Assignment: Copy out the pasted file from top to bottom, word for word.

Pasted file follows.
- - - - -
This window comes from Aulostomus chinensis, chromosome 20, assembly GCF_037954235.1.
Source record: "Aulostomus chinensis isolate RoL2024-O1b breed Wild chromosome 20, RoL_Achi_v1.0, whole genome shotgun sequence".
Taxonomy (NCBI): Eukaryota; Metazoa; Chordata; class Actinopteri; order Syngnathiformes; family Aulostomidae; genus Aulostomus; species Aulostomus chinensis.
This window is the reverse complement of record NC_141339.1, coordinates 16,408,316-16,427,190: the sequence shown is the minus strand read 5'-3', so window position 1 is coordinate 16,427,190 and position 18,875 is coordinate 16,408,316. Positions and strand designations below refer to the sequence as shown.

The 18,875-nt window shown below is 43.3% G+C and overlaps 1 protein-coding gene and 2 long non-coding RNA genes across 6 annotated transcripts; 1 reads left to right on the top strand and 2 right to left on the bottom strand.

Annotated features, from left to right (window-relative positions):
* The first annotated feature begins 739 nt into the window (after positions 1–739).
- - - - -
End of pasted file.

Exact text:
This window comes from Aulostomus chinensis, chromosome 20, assembly GCF_037954235.1.
Source record: "Aulostomus chinensis isolate RoL2024-O1b breed Wild chromosome 20, RoL_Achi_v1.0, whole genome shotgun sequence".
Taxonomy (NCBI): Eukaryota; Metazoa; Chordata; class Actinopteri; order Syngnathiformes; family Aulostomidae; genus Aulostomus; species Aulostomus chinensis.
This window is the reverse complement of record NC_141339.1, coordinates 16,408,316-16,427,190: the sequence shown is the minus strand read 5'-3', so window position 1 is coordinate 16,427,190 and position 18,875 is coordinate 16,408,316. Positions and strand designations below refer to the sequence as shown.

The 18,875-nt window shown below is 43.3% G+C and overlaps 1 protein-coding gene and 2 long non-coding RNA genes across 6 annotated transcripts; 1 reads left to right on the top strand and 2 right to left on the bottom strand.

Annotated features, from left to right (window-relative positions):
* The first annotated feature begins 739 nt into the window (after positions 1–739).